Aerial shot of UNC Campus Ryan Herron / Getty Images


University of Washington, Seattle

The University of Wahington is known for its STEM research. It was in the Top 5 in the (WSJ/THE) Best Value College Rankings in 2022 and has a 56% acceptance rate. Its overall ranking is 45, which is outstanding, and the estimated cost for a year with a college grant is $10,200.

On the open campus of the Univ. of Washington in spring blossom time with many enjoying nature davelogan / Getty Images


University of Virginia

With a 24% acceptance rate, the University of Virginia in Charlottesville is selective, just like the other Top 3 schools on Money.com's best value ranking. But it's a little more expensive, with a $20,100 price tag after deducting the average grant. UVA is a Public Ivy with a UNESCO-protected campus.

The Afternoon sun on the Lawn at the University of Virginia campus an iconic and historic university. garytog / Getty Images


CUNY Bernard M Baruch College

This college in New York City has a diverse student body—ethnic minorities comprise 68% of students, and 36% of students are first-generation children of immigrants. More than 80% of the students come from low-income households and leave without debt. The Wall Street Journal College Rankings placed it second for the best value in 2022 and 234 in the overall rankings.


University of Florida

This college in Gainesville is one of the best public universities in the country and has a proud sporting history. In terms of value, the college is up there. A year of tuition costs around $10,600 after the average grant is factored in, and 85% of students receive no-strings-attached funds, which is striking.

University of Florida Campus Historic District: Century Tower and University Auditorium, Gainesville, Florida. irinka-s / Getty Images


University of Illinois at Urbana-Champaign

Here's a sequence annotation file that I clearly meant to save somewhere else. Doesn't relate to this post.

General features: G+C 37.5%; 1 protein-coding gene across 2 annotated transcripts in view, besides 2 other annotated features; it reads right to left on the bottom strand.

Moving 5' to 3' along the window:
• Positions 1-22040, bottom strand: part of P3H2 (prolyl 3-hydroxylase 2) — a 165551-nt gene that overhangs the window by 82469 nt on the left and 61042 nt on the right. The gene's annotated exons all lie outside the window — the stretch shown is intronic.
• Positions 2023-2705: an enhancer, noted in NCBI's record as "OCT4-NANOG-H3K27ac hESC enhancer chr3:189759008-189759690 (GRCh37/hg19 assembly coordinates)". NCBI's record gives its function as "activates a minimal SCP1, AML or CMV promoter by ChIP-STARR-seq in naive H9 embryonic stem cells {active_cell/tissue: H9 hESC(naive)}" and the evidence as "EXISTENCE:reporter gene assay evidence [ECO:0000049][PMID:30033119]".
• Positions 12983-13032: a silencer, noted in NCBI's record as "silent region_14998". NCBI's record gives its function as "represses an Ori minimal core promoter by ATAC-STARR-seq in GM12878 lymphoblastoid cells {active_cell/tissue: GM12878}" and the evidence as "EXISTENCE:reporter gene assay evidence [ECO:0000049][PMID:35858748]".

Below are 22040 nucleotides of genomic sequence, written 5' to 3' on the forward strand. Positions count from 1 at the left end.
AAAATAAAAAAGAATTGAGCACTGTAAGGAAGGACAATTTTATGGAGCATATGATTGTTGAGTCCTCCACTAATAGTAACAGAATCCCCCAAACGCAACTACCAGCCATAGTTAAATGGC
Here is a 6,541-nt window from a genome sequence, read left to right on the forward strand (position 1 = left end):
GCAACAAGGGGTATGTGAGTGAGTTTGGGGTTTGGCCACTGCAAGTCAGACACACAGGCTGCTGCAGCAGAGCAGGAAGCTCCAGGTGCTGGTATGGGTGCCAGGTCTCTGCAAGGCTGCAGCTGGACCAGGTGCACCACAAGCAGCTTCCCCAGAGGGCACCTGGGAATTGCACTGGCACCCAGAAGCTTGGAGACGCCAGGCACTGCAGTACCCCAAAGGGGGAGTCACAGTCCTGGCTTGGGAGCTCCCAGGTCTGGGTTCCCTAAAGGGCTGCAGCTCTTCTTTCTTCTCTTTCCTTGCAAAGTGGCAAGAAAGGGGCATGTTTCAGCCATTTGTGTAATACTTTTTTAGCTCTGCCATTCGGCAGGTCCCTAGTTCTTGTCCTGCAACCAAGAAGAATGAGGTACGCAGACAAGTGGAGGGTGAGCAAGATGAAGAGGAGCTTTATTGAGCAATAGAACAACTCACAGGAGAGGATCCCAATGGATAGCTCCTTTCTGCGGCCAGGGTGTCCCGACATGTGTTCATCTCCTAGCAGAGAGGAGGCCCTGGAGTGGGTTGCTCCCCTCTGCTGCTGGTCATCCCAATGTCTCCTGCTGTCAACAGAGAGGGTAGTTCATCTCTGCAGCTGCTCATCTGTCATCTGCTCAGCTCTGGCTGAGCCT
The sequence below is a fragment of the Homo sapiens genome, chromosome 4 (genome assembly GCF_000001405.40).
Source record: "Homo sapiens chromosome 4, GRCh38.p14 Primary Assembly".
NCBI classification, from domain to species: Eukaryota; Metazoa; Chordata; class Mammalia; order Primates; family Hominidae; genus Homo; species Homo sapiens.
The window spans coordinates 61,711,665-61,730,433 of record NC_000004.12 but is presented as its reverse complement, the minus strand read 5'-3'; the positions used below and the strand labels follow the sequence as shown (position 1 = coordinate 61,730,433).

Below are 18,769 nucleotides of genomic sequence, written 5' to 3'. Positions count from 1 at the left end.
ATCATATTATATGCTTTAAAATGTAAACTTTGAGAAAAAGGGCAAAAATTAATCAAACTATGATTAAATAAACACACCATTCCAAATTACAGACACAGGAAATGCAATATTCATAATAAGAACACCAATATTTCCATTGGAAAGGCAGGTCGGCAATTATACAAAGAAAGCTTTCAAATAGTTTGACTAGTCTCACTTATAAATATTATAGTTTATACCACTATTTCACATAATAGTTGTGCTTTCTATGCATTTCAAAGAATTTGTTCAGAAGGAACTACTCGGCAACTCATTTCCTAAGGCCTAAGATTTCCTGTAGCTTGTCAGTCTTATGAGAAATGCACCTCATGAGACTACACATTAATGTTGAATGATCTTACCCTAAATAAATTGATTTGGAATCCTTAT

Urbana Champaign cracks Money.com's Top 10 list for best value. For starters, this college has the second largest library in the country after Harvard. And the estimated cost for a year, inclusive of potential grants, is $14,300. Early career earnings are promising; depending on the field, students can expect to make about $71,540.

University of Illinois at Urbana Champaign (UIUC), Foellinger Auditorium, view from main quad


University of California

Between UC and California State University's various campuses, the Golden State has good-value universities just about everywhere you look. UCLA is in the WSJ/THE Top 10 for best value and is an admirable number 27 in the overall rankings. And UC Irvine and UC Davis are in Money.com's Top 10.

aerial view of campus of University of California in Los Angeles, with smoggy cityscape of Los Angeles, California in the background dszc / Getty Images


Missouri University of Science and Technology

This school provides merit-based scholarships for those with exemplary academic performance who do well on standardized tests. These scholarships extend to international students. The college has a 79% acceptance rate, 84% of students receive grants, and early career earnings are high at $80,290.


Honorable mentions

The United States is packed to the rafters with excellent colleges that offer value for money—it's why so many international students flock to our shores every year. Do your research to find the university that best fits your lifestyle and field because value can be subjective and nuanced. Here are just five more colleges (because we don't want to overwhelm you) that are value contenders for your consideration:

  • Georgia Institute of Technology
  • The University of Texas at Austin
  • University of Wisconsin, Madison
  • MIT
  • Yale

"Tech Tower" at the Georgia Institute of Technology in Atlanta Rob Hainer / Shutterstock.com